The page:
Melatonin can cause sleepiness and so should not be taken before driving or operating machinery.
Melatonin’s main benefit is in reinforcing external cues for sleep or as a tool to help shift sleep-wake rhythms. Long term use of melatonin is only appropriate if prescribed because of a significant, underlying sleep disorder.
Side effects are uncommon. These and its compatibility with your other medicines should be discussed with your prescribing doctor.
What can children use melatonin for?
In children, melatonin is typically used to treat difficulties with going to sleep or staying asleep. It may benefit children who are developing normally as well as children with Attention Deficit Hyperactivity Disorder, autism, other developmental disabilities or visual impairment.
For most children with sleep problems, there is a specific cause which should be identified and treated before melatonin is considered as an option. For example a child might not be able to get to sleep due to their anxiety. If the child is anxious, there are things to try first such as relaxation techniques and visual imagery. In some cases, the sleep problem may be related to the child’s behaviour. If this is the case the parents should try to change the child’s behaviour at bedtime.
How much melatonin should my child take?
If your child’s paediatrician or sleep specialist has prescribed melatonin, the dose will depend on your child’s age. A young child needs less than an older child.
Amounts may vary from 0.5mg to 6mg. There does not seem to be any reason to take more than this. All forms of melatonin need a doctor’s prescription in Australia. The most common preparation in Australia is 2mg in a tablet form and this is available from chemists with a prescription. It is a slow release form to last all through the night. This is much like the melatonin that occurs naturally. Melatonin is also available in liquid form or in immediate release tablet form from compounding pharmacies.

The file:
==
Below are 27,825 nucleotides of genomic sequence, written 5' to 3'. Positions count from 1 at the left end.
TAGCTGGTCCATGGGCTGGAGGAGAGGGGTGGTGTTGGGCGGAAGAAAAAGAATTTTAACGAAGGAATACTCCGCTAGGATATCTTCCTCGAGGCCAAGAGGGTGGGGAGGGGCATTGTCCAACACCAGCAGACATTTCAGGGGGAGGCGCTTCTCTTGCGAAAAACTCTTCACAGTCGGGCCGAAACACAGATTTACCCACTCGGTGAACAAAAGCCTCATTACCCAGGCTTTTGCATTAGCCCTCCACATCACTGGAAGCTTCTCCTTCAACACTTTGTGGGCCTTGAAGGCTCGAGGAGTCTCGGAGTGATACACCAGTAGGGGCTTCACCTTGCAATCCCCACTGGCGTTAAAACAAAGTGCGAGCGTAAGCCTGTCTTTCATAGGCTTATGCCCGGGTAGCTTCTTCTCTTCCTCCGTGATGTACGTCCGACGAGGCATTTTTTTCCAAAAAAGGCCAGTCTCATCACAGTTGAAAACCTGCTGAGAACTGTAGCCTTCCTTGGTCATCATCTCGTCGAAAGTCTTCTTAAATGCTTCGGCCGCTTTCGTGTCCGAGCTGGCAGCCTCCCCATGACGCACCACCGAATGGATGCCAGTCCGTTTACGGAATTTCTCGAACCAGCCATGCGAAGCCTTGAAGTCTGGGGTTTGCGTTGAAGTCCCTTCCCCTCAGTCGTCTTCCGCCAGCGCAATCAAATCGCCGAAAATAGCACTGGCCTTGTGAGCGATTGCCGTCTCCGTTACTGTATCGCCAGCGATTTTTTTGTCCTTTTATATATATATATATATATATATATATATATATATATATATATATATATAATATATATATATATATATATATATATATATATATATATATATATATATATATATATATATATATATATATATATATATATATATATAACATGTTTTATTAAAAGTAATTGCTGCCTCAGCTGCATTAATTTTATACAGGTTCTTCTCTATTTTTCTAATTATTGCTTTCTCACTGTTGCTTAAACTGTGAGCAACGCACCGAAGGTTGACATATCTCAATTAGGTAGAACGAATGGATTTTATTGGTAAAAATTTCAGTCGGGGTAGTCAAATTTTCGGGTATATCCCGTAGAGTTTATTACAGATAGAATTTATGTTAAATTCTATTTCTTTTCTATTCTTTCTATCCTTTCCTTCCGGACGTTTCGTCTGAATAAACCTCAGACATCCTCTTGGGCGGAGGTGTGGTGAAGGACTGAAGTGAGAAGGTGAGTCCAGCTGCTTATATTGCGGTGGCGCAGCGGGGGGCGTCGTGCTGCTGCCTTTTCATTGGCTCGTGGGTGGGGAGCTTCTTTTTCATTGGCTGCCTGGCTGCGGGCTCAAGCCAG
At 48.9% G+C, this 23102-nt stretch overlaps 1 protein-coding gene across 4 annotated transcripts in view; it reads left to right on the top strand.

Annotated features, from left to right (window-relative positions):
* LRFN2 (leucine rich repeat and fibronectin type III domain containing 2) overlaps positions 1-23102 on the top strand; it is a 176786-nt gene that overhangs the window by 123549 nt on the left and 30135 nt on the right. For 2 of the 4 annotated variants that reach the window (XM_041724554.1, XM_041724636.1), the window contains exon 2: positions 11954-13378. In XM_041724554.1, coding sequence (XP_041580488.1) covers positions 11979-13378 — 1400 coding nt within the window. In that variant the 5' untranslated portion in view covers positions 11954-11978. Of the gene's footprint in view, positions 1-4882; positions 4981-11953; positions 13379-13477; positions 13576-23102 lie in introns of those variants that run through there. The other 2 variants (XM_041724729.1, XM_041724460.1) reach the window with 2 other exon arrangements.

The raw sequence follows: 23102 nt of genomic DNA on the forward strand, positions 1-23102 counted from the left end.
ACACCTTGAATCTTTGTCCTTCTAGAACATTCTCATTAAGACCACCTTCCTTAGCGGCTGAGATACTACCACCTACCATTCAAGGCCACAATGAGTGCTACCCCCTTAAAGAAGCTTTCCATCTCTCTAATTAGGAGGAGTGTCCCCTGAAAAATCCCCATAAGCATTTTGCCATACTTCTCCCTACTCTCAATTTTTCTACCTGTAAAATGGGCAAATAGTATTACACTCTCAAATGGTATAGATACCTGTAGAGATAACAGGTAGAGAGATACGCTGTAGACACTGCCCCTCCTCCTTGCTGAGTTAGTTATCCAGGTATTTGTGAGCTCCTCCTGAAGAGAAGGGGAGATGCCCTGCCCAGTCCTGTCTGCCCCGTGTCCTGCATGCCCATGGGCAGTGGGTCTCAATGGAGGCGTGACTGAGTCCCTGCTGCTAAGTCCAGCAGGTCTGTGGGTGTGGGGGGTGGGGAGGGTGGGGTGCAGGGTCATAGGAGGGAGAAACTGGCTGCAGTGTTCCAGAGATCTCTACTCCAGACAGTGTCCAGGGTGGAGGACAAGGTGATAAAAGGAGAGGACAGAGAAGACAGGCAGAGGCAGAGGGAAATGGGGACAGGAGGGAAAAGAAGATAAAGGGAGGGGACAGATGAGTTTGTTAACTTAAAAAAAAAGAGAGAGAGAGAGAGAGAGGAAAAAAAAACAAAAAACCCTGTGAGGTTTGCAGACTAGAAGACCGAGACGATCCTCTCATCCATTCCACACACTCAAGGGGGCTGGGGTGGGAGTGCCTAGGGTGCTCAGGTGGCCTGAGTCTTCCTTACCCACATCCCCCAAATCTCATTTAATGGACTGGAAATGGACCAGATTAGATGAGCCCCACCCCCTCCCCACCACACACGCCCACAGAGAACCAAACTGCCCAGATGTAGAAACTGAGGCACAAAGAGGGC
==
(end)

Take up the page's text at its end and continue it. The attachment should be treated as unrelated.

When should my child take it?
To help your child go to sleep, the best time to take the melatonin is around thirty to sixty minutes before you want them to go to bed. You may need to try giving it at different times to work out when is best for them. Discuss this with your child’s doctor. Be sure to use it along with a good pre-bed routine. The bedroom should be dark and comfortable. It is important that it is free from electronic media (such as televisions, electronic games, and phones) which may distract the child and make it difficult to sleep. Children should not use computers for at least an hour before going to bed. A light snack before bed is okay, but drinking and eating should be avoided if possible for at least two hours before bed.
Can melatonin cause problems for children?
In the short term, melatonin seems to work well and be safe. Only a few studies have looked at its long term use in children. But those that have, suggest that it is safe. Long term use is only appropriate if it is because of an specific sleep issue, such as may be seen in children with developmental problems or visual impairment. Side effects in children are very rare. When people report them, it is not yet certain if they are caused by melatonin or by something else. You should talk about this with your doctor.